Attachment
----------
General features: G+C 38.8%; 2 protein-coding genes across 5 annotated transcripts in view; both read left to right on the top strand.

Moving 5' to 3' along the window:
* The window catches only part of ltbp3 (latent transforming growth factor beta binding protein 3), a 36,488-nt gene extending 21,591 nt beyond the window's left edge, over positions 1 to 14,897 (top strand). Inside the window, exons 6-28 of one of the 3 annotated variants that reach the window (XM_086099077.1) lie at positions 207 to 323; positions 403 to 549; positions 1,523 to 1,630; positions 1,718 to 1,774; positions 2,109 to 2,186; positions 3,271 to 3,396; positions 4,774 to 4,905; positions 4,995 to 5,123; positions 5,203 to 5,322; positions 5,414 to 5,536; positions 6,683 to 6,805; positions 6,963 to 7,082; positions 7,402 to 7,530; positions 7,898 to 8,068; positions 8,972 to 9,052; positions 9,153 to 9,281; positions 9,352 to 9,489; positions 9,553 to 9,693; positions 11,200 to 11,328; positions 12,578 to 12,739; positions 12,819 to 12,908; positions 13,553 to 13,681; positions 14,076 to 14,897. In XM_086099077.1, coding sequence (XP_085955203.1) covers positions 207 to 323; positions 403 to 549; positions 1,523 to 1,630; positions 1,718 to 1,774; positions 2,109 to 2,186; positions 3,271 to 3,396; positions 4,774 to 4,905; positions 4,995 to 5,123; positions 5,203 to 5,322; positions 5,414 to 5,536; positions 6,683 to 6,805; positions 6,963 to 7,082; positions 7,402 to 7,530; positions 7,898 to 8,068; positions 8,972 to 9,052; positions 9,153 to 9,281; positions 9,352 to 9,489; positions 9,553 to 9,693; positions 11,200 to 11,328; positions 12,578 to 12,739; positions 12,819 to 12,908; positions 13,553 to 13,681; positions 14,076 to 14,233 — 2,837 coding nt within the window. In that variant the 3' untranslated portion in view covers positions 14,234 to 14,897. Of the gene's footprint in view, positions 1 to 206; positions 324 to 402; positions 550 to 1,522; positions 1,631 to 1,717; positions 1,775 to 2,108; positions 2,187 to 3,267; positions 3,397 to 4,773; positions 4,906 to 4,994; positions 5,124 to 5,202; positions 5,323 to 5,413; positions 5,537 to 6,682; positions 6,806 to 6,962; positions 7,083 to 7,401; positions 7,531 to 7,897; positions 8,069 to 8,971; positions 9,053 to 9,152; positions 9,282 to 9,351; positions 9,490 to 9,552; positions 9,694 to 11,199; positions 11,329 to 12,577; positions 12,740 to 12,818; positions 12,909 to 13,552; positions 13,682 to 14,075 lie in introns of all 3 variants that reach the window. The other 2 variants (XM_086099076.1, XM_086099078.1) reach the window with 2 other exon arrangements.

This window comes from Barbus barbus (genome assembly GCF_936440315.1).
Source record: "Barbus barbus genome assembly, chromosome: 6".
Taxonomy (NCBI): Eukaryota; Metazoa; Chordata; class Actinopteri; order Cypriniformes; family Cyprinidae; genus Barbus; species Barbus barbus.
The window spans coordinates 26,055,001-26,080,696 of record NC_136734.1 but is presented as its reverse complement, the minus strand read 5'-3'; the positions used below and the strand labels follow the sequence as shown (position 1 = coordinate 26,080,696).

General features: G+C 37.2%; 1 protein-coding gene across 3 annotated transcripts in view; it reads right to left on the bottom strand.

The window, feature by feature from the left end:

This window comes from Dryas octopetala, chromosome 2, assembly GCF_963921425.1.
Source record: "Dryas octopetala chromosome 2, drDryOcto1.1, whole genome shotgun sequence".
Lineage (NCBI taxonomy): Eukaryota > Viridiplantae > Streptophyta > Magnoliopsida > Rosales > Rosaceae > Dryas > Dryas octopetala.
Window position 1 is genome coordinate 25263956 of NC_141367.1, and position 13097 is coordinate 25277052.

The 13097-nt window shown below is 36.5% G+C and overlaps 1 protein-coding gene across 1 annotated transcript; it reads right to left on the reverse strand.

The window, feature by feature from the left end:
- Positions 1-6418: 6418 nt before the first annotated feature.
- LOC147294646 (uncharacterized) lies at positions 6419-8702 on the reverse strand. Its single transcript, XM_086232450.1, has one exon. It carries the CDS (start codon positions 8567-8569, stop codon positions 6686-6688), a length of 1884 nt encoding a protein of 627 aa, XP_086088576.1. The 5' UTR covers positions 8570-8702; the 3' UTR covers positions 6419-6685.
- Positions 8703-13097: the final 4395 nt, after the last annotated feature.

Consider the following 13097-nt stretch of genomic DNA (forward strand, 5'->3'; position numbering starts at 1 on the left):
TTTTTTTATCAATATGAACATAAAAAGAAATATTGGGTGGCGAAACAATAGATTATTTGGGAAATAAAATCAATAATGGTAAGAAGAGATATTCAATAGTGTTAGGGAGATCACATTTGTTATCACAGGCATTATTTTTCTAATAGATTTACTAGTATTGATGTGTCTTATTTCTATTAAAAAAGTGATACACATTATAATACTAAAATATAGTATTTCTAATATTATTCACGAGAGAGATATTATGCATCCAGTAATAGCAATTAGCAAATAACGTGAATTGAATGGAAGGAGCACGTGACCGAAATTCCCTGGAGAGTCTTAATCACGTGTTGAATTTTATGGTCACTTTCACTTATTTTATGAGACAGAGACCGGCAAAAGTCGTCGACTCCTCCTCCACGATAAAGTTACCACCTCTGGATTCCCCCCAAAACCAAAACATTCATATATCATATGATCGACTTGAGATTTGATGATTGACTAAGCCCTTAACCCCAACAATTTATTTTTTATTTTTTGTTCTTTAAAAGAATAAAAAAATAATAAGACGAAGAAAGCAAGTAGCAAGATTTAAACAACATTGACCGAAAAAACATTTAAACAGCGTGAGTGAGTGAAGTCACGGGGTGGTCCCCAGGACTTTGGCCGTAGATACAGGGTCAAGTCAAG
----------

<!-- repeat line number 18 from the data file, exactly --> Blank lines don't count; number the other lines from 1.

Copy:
- Positions 8703-13097: the final 4395 nt, after the last annotated feature.